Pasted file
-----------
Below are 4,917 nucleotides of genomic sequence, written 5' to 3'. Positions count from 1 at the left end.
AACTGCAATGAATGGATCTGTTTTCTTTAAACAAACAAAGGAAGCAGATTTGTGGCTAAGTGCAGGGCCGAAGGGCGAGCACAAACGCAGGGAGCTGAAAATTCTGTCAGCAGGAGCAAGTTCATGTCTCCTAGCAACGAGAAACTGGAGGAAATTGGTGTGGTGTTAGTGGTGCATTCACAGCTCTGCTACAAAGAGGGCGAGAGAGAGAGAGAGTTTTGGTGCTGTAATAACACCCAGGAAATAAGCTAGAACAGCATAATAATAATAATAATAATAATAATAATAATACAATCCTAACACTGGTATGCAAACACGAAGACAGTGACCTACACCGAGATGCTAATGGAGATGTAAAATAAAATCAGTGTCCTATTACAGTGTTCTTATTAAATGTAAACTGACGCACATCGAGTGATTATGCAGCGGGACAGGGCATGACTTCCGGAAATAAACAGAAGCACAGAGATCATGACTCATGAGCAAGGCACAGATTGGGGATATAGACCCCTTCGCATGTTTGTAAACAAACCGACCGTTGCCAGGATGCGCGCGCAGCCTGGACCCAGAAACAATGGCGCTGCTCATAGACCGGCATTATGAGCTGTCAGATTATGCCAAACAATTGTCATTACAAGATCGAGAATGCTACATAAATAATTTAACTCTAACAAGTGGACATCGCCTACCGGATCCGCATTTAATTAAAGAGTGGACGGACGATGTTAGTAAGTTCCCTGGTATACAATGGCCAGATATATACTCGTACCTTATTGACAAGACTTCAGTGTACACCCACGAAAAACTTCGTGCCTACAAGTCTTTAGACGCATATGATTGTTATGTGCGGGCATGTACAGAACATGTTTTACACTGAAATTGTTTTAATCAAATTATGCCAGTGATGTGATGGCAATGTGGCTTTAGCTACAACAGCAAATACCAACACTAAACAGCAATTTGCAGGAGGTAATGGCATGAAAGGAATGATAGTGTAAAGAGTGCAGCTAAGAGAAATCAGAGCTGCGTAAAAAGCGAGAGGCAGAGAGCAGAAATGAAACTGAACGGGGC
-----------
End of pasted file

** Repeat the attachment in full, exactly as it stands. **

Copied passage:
Below are 4,917 nucleotides of genomic sequence, written 5' to 3'. Positions count from 1 at the left end.
AACTGCAATGAATGGATCTGTTTTCTTTAAACAAACAAAGGAAGCAGATTTGTGGCTAAGTGCAGGGCCGAAGGGCGAGCACAAACGCAGGGAGCTGAAAATTCTGTCAGCAGGAGCAAGTTCATGTCTCCTAGCAACGAGAAACTGGAGGAAATTGGTGTGGTGTTAGTGGTGCATTCACAGCTCTGCTACAAAGAGGGCGAGAGAGAGAGAGAGTTTTGGTGCTGTAATAACACCCAGGAAATAAGCTAGAACAGCATAATAATAATAATAATAATAATAATAATAATACAATCCTAACACTGGTATGCAAACACGAAGACAGTGACCTACACCGAGATGCTAATGGAGATGTAAAATAAAATCAGTGTCCTATTACAGTGTTCTTATTAAATGTAAACTGACGCACATCGAGTGATTATGCAGCGGGACAGGGCATGACTTCCGGAAATAAACAGAAGCACAGAGATCATGACTCATGAGCAAGGCACAGATTGGGGATATAGACCCCTTCGCATGTTTGTAAACAAACCGACCGTTGCCAGGATGCGCGCGCAGCCTGGACCCAGAAACAATGGCGCTGCTCATAGACCGGCATTATGAGCTGTCAGATTATGCCAAACAATTGTCATTACAAGATCGAGAATGCTACATAAATAATTTAACTCTAACAAGTGGACATCGCCTACCGGATCCGCATTTAATTAAAGAGTGGACGGACGATGTTAGTAAGTTCCCTGGTATACAATGGCCAGATATATACTCGTACCTTATTGACAAGACTTCAGTGTACACCCACGAAAAACTTCGTGCCTACAAGTCTTTAGACGCATATGATTGTTATGTGCGGGCATGTACAGAACATGTTTTACACTGAAATTGTTTTAATCAAATTATGCCAGTGATGTGATGGCAATGTGGCTTTAGCTACAACAGCAAATACCAACACTAAACAGCAATTTGCAGGAGGTAATGGCATGAAAGGAATGATAGTGTAAAGAGTGCAGCTAAGAGAAATCAGAGCTGCGTAAAAAGCGAGAGGCAGAGAGCAGAAATGAAACTGAACGGGGC